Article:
42. How do you define unavoidable costs e.g., the organisation would have had salary costs because they had to keep going, their services were essential during the time so therefore they didn’t furlough but they would have had subscriptions etc.
Unavoidable costs are part of the process so if people haven’t been able to furlough and you’re delivering your services, but you haven’t been able to secure the resources to be able to do that and continue to provide that then yes that’ll be covered. It’s back to how you can show a financial loss within the year.
It is up to you to define who your beneficiaries are. If you’re a charity then you would have covered this in your governing documents – who are your beneficiaries, so use that as your guideline as to who would be impacted by the loss of your services.
If you’re a small organisation it’s unlikely you’ll have a full set of accounts so receipts and payments will be fine. The key point to note around the financial information is the losses. So, what would you have expected to be your income during the year and what have you lost?
45. You had a significant deficit in your last accounts, the first in some years, but planned and managed due to review, but a small predicted deficit this year, how would that be viewed?
It would really depend on how that is articulated. One of the eligibility criteria is that you were not in serious financial difficulty prior to Covd-19, so that will totally depend on how you answer those questions and if you can show a reasonable answer around the significant deficit in the previous accounts.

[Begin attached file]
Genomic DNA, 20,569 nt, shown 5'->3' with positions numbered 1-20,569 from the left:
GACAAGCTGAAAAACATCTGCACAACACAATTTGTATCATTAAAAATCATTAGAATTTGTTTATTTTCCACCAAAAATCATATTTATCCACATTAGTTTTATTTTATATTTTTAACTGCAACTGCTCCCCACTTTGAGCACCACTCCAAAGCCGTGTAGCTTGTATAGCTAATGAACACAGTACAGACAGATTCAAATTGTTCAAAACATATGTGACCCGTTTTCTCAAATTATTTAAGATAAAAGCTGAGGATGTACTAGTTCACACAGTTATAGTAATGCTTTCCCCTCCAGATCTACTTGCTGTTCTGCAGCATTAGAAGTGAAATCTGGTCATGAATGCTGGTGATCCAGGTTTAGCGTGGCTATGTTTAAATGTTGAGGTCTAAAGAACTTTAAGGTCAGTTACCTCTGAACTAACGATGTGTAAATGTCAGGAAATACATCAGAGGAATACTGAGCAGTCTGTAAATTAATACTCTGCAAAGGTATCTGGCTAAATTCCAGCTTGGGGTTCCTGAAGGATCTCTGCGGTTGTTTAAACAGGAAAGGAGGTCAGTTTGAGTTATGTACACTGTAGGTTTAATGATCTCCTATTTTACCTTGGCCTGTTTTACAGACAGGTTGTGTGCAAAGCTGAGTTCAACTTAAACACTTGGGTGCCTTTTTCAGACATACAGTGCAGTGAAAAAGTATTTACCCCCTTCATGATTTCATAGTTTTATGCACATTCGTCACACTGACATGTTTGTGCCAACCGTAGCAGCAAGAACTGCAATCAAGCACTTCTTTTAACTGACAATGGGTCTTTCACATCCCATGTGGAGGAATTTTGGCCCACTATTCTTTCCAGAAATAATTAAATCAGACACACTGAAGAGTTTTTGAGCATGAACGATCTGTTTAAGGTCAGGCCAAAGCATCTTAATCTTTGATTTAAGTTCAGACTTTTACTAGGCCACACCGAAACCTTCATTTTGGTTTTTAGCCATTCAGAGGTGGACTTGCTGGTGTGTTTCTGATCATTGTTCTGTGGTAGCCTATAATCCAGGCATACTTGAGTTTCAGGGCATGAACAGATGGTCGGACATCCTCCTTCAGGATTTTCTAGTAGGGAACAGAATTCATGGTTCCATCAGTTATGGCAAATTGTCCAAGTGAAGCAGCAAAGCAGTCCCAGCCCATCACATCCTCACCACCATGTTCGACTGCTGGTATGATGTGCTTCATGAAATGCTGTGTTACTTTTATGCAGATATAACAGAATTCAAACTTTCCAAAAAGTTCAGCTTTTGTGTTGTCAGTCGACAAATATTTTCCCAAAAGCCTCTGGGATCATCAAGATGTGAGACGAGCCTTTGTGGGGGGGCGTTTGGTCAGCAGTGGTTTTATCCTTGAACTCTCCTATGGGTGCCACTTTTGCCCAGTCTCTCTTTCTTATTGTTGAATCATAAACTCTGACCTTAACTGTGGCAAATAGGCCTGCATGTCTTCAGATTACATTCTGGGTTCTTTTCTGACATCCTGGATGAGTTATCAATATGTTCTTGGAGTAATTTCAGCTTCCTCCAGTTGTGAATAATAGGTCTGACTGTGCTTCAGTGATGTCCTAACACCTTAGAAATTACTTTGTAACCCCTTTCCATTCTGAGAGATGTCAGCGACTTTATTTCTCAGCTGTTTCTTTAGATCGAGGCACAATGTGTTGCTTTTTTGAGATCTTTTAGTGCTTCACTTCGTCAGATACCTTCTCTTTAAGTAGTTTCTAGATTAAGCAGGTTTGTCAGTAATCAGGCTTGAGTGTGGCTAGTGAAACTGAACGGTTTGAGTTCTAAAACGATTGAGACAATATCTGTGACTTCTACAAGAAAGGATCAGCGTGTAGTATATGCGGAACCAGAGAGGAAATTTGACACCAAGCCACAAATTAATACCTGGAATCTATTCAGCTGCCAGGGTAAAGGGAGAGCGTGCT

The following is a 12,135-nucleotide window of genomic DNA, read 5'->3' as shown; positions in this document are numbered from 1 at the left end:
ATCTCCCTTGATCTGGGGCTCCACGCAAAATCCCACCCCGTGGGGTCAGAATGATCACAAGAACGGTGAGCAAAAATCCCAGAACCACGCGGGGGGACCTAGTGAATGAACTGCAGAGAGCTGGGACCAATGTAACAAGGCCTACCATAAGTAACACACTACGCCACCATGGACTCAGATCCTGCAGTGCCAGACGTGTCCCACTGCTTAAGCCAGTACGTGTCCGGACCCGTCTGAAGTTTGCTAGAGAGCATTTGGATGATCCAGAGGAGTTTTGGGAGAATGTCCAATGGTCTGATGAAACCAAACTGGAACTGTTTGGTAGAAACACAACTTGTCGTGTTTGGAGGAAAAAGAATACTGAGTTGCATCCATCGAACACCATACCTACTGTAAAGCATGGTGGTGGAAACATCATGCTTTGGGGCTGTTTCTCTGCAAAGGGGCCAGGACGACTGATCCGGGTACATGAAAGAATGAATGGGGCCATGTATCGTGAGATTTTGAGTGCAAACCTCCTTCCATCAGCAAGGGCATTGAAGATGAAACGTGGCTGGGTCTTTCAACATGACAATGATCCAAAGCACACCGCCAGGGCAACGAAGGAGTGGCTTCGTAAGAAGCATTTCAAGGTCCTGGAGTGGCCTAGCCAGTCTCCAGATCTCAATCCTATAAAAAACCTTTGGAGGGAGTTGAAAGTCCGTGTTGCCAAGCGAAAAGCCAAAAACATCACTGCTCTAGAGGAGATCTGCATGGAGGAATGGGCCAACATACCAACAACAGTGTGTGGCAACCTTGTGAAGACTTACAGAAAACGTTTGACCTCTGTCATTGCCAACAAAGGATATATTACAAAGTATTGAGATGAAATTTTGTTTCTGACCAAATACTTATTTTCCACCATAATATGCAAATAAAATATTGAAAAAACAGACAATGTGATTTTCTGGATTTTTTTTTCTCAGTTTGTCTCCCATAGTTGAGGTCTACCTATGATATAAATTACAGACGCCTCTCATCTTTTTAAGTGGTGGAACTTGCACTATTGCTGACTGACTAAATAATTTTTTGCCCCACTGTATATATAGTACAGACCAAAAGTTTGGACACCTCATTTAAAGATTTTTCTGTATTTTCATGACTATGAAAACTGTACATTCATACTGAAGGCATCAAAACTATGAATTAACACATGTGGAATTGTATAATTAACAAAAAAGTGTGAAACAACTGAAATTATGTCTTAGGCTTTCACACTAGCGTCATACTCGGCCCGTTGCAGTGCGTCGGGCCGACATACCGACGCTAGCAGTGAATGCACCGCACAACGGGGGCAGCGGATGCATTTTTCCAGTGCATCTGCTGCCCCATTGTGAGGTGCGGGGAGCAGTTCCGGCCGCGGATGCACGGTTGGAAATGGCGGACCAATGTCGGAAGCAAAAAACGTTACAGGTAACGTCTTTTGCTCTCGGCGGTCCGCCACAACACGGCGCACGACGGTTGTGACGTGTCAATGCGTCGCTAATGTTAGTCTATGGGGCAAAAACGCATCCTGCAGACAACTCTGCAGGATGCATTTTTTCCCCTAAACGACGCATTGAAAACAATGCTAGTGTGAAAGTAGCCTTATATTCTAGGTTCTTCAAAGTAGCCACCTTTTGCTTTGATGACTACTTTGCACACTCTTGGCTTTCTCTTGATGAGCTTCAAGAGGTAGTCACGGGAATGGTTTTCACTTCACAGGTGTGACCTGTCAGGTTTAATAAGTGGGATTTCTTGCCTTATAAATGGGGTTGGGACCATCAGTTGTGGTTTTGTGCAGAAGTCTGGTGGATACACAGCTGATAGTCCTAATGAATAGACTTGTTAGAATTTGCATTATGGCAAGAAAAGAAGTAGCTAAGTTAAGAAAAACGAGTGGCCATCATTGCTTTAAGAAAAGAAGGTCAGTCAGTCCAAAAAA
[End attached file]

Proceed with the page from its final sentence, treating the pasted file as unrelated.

You will be asked to tell CFI what you are actually applying for on applications you have in. If you are applying for other things you cannot know whether you will be successful or not. So, you give them the truthful information with regard to your financial situation as it exists at the time you make the application.
The list is the Charity Commission’s ‘Combined List’. There are about 8,000 organisations on the Charity Commission’s list, it’s on the Charity Commission’s website. it includes those on what was called the ‘Deemed List’ which came from HMRC. This was the Northern Ireland Organisations with charitable status granted by HMRC prior to the creation of the CCNI. Also those who had applied since and were waiting to be called forward. So it includes those who had not yet been approved as charities but had submitted an application as they had been required to.
No. You cannot use your driving licence to cover both proof of ID and proof of address. You can use your driving licence for one or other, but not both. The guidelines state that for Anti-Money Laundering documentation you need A) Copy proof of ID (e.g. Passport, Electoral Card or Driver’s License) AND B) Copy proof of address (e.g. utility bill, personal bank statement or Driver’s License) for two company directors/trustees)
The request for a bank statement is to check the organisation details against anti-money laundering details. The bank statement submitted should be for the same account as the grant funding will be paid into.
Yes. You can download Part A in a pdf format at the following link - https://communityfinanceireland.com/wp-content/uploads/2020/12/CHARITY-F...
To see Part A in a word Document email us.
Applicants are required to complete the State Aid Form if they answer YES to both of the State Aid questions (Q58 & Q59) regarding the provision of goods and services in the application form. The De Minimis threshold is E200,000.